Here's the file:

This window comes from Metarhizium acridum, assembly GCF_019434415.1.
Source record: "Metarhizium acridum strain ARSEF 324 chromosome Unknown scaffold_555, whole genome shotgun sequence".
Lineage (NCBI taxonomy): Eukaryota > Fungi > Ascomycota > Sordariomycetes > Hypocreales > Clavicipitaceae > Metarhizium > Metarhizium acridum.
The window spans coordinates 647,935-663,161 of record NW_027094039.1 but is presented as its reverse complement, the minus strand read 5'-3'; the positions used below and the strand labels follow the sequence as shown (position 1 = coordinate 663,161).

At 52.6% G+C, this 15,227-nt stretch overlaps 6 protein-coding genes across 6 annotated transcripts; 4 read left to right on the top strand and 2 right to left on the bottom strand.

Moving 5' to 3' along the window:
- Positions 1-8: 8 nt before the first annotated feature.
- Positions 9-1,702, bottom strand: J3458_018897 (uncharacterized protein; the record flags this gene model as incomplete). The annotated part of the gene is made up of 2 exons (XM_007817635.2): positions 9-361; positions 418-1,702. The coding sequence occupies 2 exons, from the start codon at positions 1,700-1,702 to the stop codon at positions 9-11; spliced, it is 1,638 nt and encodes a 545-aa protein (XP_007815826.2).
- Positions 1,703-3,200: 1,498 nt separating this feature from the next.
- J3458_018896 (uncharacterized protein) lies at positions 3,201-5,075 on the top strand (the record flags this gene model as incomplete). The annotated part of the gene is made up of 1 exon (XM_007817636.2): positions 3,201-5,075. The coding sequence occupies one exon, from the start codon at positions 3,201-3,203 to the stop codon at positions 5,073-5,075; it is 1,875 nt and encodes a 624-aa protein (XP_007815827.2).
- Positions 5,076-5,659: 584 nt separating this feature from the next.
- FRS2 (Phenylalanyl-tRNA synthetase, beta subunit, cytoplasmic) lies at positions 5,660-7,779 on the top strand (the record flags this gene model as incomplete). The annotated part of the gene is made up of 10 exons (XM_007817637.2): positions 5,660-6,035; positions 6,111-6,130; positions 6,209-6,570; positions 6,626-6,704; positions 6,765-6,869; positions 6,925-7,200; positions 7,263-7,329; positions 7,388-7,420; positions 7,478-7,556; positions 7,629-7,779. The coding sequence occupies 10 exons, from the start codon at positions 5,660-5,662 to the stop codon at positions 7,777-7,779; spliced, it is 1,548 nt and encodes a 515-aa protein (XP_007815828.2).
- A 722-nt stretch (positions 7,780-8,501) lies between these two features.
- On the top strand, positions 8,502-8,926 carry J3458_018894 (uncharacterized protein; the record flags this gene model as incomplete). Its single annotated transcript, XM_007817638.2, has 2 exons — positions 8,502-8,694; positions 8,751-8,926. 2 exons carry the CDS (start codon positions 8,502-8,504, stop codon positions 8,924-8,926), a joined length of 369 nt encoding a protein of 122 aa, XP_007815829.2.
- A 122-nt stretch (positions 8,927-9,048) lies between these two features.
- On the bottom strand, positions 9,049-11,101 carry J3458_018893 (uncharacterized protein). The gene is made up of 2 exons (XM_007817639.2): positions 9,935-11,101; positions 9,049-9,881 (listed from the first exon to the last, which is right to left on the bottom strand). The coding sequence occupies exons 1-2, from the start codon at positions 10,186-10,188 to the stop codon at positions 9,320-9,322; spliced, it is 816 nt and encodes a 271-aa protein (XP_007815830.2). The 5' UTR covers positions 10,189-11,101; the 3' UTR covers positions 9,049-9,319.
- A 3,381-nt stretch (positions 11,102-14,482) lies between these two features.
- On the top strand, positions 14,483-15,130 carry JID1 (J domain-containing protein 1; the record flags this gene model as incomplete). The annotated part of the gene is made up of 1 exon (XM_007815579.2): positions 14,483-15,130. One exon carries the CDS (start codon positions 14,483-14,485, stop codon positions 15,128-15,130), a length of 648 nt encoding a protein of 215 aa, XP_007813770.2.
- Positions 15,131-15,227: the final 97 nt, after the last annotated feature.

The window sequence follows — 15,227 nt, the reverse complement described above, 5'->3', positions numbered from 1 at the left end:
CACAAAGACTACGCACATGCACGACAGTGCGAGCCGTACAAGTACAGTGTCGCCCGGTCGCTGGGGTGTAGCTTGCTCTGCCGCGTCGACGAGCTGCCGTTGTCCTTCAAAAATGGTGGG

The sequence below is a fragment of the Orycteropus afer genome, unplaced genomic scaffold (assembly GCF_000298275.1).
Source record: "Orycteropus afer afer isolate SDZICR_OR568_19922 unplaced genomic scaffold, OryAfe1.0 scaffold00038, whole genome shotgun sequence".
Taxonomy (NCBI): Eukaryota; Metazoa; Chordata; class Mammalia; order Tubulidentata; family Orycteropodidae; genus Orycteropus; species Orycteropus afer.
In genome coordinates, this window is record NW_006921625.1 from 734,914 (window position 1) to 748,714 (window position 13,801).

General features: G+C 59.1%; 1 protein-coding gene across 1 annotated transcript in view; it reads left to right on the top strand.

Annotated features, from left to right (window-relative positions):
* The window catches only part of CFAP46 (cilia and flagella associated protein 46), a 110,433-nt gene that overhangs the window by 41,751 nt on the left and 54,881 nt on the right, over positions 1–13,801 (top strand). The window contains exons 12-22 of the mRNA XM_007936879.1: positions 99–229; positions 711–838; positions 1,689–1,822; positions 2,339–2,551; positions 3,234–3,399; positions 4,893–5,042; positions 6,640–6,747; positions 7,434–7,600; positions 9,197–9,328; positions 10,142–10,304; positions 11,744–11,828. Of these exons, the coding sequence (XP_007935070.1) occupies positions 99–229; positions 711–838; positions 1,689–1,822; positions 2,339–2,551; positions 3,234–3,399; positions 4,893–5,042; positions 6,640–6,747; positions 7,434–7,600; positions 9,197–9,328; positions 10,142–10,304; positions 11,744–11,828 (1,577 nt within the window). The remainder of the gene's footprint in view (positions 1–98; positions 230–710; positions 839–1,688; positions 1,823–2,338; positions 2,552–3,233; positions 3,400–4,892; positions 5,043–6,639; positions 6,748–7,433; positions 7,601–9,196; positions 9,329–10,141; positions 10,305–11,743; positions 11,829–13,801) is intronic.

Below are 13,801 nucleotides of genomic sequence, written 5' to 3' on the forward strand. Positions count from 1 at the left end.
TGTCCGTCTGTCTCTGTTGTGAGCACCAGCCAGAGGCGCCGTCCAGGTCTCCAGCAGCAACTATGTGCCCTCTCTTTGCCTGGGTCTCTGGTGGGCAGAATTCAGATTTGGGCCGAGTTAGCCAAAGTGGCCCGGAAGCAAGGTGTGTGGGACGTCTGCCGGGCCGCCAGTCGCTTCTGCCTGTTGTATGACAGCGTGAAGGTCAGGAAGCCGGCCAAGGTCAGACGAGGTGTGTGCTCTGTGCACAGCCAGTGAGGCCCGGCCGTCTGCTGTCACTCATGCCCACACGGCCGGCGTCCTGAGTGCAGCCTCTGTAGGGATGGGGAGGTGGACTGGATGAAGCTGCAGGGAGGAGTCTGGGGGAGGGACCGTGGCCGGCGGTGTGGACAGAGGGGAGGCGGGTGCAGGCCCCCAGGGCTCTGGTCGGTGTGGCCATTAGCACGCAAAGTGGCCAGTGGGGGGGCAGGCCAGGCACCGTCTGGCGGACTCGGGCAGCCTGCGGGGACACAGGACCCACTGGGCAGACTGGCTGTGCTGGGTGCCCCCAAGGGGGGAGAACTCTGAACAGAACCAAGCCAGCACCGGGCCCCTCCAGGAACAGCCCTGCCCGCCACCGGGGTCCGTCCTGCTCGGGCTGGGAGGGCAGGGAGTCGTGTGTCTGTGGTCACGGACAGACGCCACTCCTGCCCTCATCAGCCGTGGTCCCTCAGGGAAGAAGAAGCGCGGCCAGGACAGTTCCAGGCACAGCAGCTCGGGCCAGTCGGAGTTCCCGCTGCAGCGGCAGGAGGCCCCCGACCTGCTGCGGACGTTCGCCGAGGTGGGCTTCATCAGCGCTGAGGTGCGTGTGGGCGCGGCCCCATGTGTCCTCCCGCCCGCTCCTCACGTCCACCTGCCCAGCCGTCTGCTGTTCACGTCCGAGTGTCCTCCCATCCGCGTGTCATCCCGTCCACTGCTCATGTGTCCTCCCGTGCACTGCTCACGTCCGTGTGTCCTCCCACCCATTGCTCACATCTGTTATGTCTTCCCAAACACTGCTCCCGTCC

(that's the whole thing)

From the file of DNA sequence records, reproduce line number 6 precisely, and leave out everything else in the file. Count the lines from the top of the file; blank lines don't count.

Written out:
Moving 5' to 3' along the window: